If you have been gardening organically, you know how great a compost pile is and how much it comes in handy when giving your plants the best soil. Composting is a bacteria process that helps break down organic matter into nutrient rich soil that you can use. It is essentially a “heated” process.
How to Make Leaf Mold for Organic Gardening
Leaf mold is similar in that it is a composting-like process that creates solid you can use. However, there are some big differences. Leaf mold is what can be referred to as a “cold” process for composting because it doesn’t use bacteria to break down matter, but rather fungi.
If you are wondering why leaf mold is beneficial, it is because while it does not leave the nutrients you will find in a traditional compost, it does create an amazingly rich soil that helps your soil retain better moisture, (essentially through conditioning it) provides a great place for good soil dwelling bacteria as well as worms. It is kind of an additive you can add to your soil to make it work better for a bountiful harvest!
Here are some tips for making leaf mold if you are interested in giving it a go:
Know that it may take as long as 2-3 years for you to be able to harvest it, but it could take as little as 8-9 months depending on your climate. Wet areas tend to produce better fungi for the cold process.
Autumn is the perfect time (and really the only time) to start a leaf mold set. It does not matter what kinds of leaves you use, however, you should make sure you only have leaves in your set or it will slow down the process.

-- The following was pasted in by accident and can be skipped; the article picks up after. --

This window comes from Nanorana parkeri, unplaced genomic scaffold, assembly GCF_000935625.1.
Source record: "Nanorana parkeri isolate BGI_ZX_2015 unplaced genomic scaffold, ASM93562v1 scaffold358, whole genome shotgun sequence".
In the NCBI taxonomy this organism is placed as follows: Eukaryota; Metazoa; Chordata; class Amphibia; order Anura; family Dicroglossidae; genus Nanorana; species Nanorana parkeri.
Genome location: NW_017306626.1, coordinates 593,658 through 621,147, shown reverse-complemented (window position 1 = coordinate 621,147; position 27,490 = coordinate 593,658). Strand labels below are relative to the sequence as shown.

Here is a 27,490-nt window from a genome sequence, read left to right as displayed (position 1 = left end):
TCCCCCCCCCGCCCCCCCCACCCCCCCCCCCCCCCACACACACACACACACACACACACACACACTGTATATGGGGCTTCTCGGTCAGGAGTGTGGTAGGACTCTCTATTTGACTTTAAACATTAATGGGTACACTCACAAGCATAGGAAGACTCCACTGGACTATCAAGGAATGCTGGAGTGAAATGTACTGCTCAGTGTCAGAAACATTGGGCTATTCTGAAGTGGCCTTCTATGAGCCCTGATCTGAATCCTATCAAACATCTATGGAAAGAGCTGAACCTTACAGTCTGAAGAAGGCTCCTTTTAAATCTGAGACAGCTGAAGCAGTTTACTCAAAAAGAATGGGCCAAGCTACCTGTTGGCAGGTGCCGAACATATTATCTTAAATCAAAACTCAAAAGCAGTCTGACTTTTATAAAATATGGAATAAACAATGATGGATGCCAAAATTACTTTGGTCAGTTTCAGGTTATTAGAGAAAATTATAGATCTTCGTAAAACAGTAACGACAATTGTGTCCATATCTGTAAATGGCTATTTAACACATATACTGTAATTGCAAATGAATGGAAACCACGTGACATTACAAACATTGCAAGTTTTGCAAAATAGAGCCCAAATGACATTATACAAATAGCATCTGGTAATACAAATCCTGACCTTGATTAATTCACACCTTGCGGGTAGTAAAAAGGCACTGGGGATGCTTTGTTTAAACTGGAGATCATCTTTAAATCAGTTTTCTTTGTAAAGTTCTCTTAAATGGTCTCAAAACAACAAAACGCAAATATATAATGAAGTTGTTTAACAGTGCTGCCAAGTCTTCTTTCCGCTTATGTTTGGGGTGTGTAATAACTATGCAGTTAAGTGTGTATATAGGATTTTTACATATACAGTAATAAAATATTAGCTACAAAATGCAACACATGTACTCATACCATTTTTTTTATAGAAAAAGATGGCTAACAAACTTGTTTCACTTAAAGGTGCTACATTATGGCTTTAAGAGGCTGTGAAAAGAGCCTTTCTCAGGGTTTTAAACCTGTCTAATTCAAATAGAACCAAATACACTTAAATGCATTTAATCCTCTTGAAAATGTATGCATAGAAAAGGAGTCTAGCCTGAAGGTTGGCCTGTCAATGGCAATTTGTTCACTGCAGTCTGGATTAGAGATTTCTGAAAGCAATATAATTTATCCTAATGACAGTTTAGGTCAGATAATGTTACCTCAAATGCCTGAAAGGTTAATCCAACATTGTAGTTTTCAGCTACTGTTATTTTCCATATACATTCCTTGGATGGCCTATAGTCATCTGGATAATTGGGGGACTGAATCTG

Rake your leaves into one pile. You will want to have a place for them that you can keep them contained so they can start the breakdown process. You can do this by building a simple structure from chicken wire and boards or you can even do it in a composting bin. If you are really pressed for money, leaf mold can even be created in black, plastic lawn and garden bags. Just make sure there is some circulation of air. If you are using plastic bags, just poke a few holes into them.
You can aid the process by running your lawnmower over your leaves. This will break them into smaller pieces so they have less to break down. You don’t want to completely pulverize them, though.
After you have decided where you will store them, make sure you wet the area. You do not want to completely soak it, but the moisture is important for the fungi growth process. After wetting, cover the leaves to create a damp environment. Occasionally, check the dampness level in your leaf mold area. Add more water if needed.
Just like with a traditional compost, you will want to turn the leaves over every couple of weeks to add air into the pile. This makes the process go a bit faster as well as spreads spores for new fungi growth.
Although you may be tempted, do not add any organic matter to your pile that is not leaves. Doing so will interrupt the fungi process and turn your leave mold pile into a regular compost pile.
Make sure to check your leaf mold every so often so you know if it is ready for harvest! When it is ready, you can just mix it in with your other soil. After you get it going the first year, you can just keep adding leaves to it each year after. Just know that doing so will leave you with varying stages of decomposition.
Do you use leaf mold in your organic gardening?
I guess I never thought that “compost” and “leaf mold” are different —
How would I use these differently?
Or would I use them in the same way?